Steaming ahead in the darkness of night

There are critical periods in history and slack periods as well. This essay is not about slack periods.

April 1865, for example, stands out as a critical period in U. S. History. On April 9, 1865, Confederate General Robert E. Lee surrendered to Union General U. S. Grant, ending the Civil War, the bloodiest conflict in our history. The news of Lee’s surrender caused joyous celebrations over much of America. That joy did not last long. On April 14, 1865, a deranged actor and Southern sympathizer assassinated President Lincoln plunging the country into mourning. On April 24, 1865, the manhunt for Lincoln’s assassin, John Wilkes Booth, ended as federal troops surrounded the killer. All these emotional events overshadowed the greatest maritime disaster in American history, which occurred on the Mississippi River just north of Memphis, Tennessee, on the early morning of April 27, 1865.

A side-wheel steamboat called the Sultana was heading north on the river carrying passengers, cargo, and a great many Union soldiers returning home from the Civil War. The Sultana was designed to carry 376 passengers but, on the early morning of April 27, 1865, the Sultana carried 2,155, or 573% of its capacity. A catastrophic boiler explosion at 2 a.m. in the morning set the overloaded vessel ablaze. The Sultana sank seven hours later. 1,259 died because of this tragedy.

Image: The SS Sultana, 1865. Public Domain.

The period from 2019 to the present is another critical period in America. The Wuhan Flu, which began in 2019, has killed 1,050,702 in America and 6,396,853 worldwide. It has been a time of riots and a disputed presidential election. The Wuhan Flu has rattled the economies of the world. Now, as I write, even the President of the United States is suffering from the Wuhan Flu.

Over a million illegal immigrants entered America during the first year of the Biden administration. I do not expect America to literally capsize because of this undeclared invasion, but I do wonder what the skipper of our American ship is thinking. His failure to regulate immigration is not popular.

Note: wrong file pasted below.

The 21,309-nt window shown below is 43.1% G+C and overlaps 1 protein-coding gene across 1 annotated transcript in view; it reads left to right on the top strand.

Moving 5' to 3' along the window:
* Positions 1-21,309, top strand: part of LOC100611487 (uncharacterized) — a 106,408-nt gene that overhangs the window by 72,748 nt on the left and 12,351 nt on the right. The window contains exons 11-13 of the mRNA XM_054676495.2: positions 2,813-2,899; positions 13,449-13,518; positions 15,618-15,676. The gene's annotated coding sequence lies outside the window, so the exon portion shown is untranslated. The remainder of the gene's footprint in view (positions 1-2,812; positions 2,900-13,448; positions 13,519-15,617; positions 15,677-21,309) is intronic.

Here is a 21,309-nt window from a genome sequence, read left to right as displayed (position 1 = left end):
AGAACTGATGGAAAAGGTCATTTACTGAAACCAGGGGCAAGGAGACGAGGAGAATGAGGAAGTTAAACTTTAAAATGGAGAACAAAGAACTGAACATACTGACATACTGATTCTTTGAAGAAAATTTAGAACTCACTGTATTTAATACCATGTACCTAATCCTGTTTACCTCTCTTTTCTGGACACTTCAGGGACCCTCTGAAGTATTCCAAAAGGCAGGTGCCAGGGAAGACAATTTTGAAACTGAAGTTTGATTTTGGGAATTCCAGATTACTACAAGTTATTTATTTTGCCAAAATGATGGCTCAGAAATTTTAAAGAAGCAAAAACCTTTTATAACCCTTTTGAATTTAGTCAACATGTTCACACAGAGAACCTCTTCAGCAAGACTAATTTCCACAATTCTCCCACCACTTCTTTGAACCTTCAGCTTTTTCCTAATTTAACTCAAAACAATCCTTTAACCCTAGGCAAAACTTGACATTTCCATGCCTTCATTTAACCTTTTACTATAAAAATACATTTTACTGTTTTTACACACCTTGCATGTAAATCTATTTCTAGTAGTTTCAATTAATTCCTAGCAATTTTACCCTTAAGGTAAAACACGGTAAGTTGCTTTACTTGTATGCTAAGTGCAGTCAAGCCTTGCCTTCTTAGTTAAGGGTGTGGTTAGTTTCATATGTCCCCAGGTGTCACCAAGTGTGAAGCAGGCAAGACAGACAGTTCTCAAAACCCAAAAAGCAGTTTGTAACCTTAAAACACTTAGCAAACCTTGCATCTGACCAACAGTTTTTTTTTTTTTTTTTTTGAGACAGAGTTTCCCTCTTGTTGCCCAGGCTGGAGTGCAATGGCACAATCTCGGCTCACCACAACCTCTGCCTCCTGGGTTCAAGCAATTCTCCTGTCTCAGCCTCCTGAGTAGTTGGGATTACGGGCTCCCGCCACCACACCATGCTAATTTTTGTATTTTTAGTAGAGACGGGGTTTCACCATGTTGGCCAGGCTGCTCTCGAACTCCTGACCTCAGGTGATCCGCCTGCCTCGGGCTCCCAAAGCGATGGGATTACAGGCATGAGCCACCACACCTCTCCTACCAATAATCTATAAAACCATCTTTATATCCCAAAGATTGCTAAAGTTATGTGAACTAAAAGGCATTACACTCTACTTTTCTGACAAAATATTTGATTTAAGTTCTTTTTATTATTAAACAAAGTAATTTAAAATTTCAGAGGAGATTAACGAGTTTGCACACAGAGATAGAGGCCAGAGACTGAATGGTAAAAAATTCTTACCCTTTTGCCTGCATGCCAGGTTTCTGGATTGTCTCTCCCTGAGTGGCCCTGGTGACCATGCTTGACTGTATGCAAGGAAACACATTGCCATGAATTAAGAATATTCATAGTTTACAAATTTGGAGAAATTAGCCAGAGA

As the border crisis drags on, a newly released Harvard/Harris poll delivers a strong rebuke to President Biden’s immigration policies. The results show that 80% of Americans consider illegal immigration to be of serious concern, 64% wish to “issue new, stricter policies to reduce the flow of people across the border,” and 67% “support turning illegal immigrants back to Mexico.”

The population replacement scheme Biden no leads was the brainchild of the late Senator Ted Kennedy of Massachusetts. Kennedy, who attempted to sabotage the foreign policy of President Reagan, started the immigration rupture at our nation’s borders. The Democrats and Republicans in Washington refuse to patch the rushing flow of illegals.

Human error and greed caused the Sultana disaster. Formal inquiries followed the tragedy, but no one was ever held accountable.

Our leaders who favor open borders in 2022 are responsible for the current inflow of illegals. They justify their actions as compassion, but the goal of electoral supremacy drives these incursions.

When the illegals enter America, they are rewarded with social services. Our nation is $30.5 trillion dollars in debt, yet we are pretending to be the world’s endlessly rich uncle. As we crowd together on the national deck of America in July 2022, a collective déjà vu wariness is growing. Many see serious problems ahead as our nation steams up this uncertain river in the darkness of night.

Ned Cosby, a regular contributor to American Thinker, is a pastor, veteran Coast Guard officer, and a retired public high school teacher. His new novel OUTCRY is a love story exposing the refusal of Christian leaders to report and discipline clergy who sexually abuse our young people. This work of fiction addresses crimes that are all too real. Cosby has also written RECOLLECTIONS FROM MY FATHER’S HOUSE, tracing his own odyssey from 1954 to the present. For more info, visit Ned Cosby.

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